Gravity waves from inside Saturn are ringing the planet’s rings
It’s hazy days for this hexagon.
Scientists on Monday unveiled the first global geological map of Saturn’s moon Titan including vast plains and dunes of frozen organic material and lakes of liquid methane, illuminating an exotic world considered a strong candidate in the search for life beyond Earth.
As NASA’s Cassini dove close to Saturn in its final year, the spacecraft provided intricate detail on the workings of Saturn’s complex rings, new analysis shows.
On its final flyby of Saturn’s largest moon in 2017, NASA’s Cassini spacecraft gathered radar data revealing that the small liquid lakes in Titan’s northern hemisphere are surprisingly deep, perched atop hills and filled with methane.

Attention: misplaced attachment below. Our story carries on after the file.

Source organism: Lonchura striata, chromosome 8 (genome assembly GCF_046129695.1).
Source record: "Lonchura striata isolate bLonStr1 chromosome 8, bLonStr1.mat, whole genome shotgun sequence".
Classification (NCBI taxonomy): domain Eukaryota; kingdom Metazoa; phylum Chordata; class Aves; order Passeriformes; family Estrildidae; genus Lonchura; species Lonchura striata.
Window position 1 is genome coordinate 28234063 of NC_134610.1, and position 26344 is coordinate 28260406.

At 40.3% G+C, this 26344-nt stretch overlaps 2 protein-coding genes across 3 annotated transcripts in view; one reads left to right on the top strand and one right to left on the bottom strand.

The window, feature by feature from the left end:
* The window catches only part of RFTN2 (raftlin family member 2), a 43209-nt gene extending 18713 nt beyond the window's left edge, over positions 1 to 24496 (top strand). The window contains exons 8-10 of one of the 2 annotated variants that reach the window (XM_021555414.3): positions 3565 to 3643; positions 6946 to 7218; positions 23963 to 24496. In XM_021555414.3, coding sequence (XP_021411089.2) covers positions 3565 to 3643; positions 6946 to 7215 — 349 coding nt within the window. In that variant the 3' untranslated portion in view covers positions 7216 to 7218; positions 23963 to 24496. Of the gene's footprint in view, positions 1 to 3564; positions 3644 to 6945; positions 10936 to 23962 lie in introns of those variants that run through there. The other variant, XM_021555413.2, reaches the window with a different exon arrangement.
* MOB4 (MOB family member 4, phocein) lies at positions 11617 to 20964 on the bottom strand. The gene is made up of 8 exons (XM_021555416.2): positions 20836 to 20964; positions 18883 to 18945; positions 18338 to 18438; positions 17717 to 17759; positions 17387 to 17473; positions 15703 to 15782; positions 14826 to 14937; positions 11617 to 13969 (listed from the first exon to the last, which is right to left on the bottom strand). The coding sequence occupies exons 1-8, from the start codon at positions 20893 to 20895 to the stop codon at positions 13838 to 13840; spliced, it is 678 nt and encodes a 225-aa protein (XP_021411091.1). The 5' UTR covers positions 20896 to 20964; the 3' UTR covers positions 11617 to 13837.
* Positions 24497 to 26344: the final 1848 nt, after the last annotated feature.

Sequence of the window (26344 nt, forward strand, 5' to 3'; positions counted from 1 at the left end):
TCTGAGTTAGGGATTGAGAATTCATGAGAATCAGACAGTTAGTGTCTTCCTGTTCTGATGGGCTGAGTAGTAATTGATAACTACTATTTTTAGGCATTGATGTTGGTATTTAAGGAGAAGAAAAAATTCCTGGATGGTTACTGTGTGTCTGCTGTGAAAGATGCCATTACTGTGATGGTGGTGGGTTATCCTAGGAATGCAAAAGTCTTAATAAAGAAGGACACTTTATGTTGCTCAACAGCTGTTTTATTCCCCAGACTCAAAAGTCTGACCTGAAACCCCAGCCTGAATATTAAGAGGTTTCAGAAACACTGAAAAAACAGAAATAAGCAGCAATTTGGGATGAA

Observations from NASA’s Cassini spacecraft provide evidence of rainfall on the north pole of Saturn’s moon Titan. The rainfall would be the first indication of the start of a summer season in the northern hemisphere of the hazy moon.
A new analysis of Cassini data could shed light on the origins of the massive belts
During NASA’s Cassini mission’s final distant encounter with Saturn’s giant moon Titan, the spacecraft captured the enigmatic moon’s north polar landscape of lakes and seas, which are filled with liquid methane and ethane.
The mysterious surface of Saturn’s huge moon Titan comes into gloriously sharp focus in newly released photos captured by NASA’s Cassini spacecraft.